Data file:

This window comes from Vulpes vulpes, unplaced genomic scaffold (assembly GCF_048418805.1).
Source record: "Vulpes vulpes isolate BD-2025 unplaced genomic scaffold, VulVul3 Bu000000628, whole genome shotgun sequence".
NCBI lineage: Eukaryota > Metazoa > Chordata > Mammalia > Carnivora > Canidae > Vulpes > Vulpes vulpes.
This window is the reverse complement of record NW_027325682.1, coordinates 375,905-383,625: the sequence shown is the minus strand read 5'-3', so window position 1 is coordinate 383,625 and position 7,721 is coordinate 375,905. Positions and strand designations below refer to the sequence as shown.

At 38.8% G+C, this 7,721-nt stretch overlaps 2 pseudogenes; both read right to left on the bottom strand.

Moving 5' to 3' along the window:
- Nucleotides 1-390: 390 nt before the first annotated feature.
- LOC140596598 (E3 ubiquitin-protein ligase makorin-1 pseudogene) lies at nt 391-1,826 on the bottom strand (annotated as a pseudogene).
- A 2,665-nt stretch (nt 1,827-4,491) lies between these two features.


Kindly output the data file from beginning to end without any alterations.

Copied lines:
This window comes from Vulpes vulpes, unplaced genomic scaffold (assembly GCF_048418805.1).
Source record: "Vulpes vulpes isolate BD-2025 unplaced genomic scaffold, VulVul3 Bu000000628, whole genome shotgun sequence".
NCBI lineage: Eukaryota > Metazoa > Chordata > Mammalia > Carnivora > Canidae > Vulpes > Vulpes vulpes.
This window is the reverse complement of record NW_027325682.1, coordinates 375,905-383,625: the sequence shown is the minus strand read 5'-3', so window position 1 is coordinate 383,625 and position 7,721 is coordinate 375,905. Positions and strand designations below refer to the sequence as shown.

At 38.8% G+C, this 7,721-nt stretch overlaps 2 pseudogenes; both read right to left on the bottom strand.

Moving 5' to 3' along the window:
- Nucleotides 1-390: 390 nt before the first annotated feature.
- LOC140596598 (E3 ubiquitin-protein ligase makorin-1 pseudogene) lies at nt 391-1,826 on the bottom strand (annotated as a pseudogene).
- A 2,665-nt stretch (nt 1,827-4,491) lies between these two features.